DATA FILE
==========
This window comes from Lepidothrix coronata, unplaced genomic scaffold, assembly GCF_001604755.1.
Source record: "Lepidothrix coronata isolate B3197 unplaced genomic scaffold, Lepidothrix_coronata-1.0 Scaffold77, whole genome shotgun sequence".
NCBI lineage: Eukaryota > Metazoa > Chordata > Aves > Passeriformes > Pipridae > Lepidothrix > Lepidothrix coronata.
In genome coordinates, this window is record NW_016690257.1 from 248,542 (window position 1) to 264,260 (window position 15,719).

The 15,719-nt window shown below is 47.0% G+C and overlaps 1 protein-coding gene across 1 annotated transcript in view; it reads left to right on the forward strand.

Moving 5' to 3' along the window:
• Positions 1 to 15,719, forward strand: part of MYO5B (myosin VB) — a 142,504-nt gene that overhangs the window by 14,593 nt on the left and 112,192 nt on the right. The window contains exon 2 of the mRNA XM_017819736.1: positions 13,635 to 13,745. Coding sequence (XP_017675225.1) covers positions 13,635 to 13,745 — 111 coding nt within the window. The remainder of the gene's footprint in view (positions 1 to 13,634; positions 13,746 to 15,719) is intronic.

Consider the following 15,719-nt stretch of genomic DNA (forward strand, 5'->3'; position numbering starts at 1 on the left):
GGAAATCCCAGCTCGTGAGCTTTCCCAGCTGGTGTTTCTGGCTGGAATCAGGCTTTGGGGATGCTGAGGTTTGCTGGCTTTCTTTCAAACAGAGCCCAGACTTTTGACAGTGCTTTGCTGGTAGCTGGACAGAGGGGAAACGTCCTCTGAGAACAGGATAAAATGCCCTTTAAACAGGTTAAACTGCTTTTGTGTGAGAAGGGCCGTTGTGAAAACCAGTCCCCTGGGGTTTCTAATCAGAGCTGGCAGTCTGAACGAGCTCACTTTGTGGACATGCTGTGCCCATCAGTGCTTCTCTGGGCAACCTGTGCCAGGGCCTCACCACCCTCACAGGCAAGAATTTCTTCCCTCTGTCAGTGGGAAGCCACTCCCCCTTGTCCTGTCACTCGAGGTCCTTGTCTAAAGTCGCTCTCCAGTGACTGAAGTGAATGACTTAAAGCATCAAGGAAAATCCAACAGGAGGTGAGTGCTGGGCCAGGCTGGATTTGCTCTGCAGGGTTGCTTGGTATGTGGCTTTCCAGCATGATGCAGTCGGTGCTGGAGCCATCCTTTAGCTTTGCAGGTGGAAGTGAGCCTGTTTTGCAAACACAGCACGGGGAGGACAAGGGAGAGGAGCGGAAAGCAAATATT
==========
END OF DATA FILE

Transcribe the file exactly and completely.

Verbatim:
This window comes from Lepidothrix coronata, unplaced genomic scaffold, assembly GCF_001604755.1.
Source record: "Lepidothrix coronata isolate B3197 unplaced genomic scaffold, Lepidothrix_coronata-1.0 Scaffold77, whole genome shotgun sequence".
NCBI lineage: Eukaryota > Metazoa > Chordata > Aves > Passeriformes > Pipridae > Lepidothrix > Lepidothrix coronata.
In genome coordinates, this window is record NW_016690257.1 from 248,542 (window position 1) to 264,260 (window position 15,719).

The 15,719-nt window shown below is 47.0% G+C and overlaps 1 protein-coding gene across 1 annotated transcript in view; it reads left to right on the forward strand.

Moving 5' to 3' along the window:
• Positions 1 to 15,719, forward strand: part of MYO5B (myosin VB) — a 142,504-nt gene that overhangs the window by 14,593 nt on the left and 112,192 nt on the right. The window contains exon 2 of the mRNA XM_017819736.1: positions 13,635 to 13,745. Coding sequence (XP_017675225.1) covers positions 13,635 to 13,745 — 111 coding nt within the window. The remainder of the gene's footprint in view (positions 1 to 13,634; positions 13,746 to 15,719) is intronic.

Consider the following 15,719-nt stretch of genomic DNA (forward strand, 5'->3'; position numbering starts at 1 on the left):
GGAAATCCCAGCTCGTGAGCTTTCCCAGCTGGTGTTTCTGGCTGGAATCAGGCTTTGGGGATGCTGAGGTTTGCTGGCTTTCTTTCAAACAGAGCCCAGACTTTTGACAGTGCTTTGCTGGTAGCTGGACAGAGGGGAAACGTCCTCTGAGAACAGGATAAAATGCCCTTTAAACAGGTTAAACTGCTTTTGTGTGAGAAGGGCCGTTGTGAAAACCAGTCCCCTGGGGTTTCTAATCAGAGCTGGCAGTCTGAACGAGCTCACTTTGTGGACATGCTGTGCCCATCAGTGCTTCTCTGGGCAACCTGTGCCAGGGCCTCACCACCCTCACAGGCAAGAATTTCTTCCCTCTGTCAGTGGGAAGCCACTCCCCCTTGTCCTGTCACTCGAGGTCCTTGTCTAAAGTCGCTCTCCAGTGACTGAAGTGAATGACTTAAAGCATCAAGGAAAATCCAACAGGAGGTGAGTGCTGGGCCAGGCTGGATTTGCTCTGCAGGGTTGCTTGGTATGTGGCTTTCCAGCATGATGCAGTCGGTGCTGGAGCCATCCTTTAGCTTTGCAGGTGGAAGTGAGCCTGTTTTGCAAACACAGCACGGGGAGGACAAGGGAGAGGAGCGGAAAGCAAATATT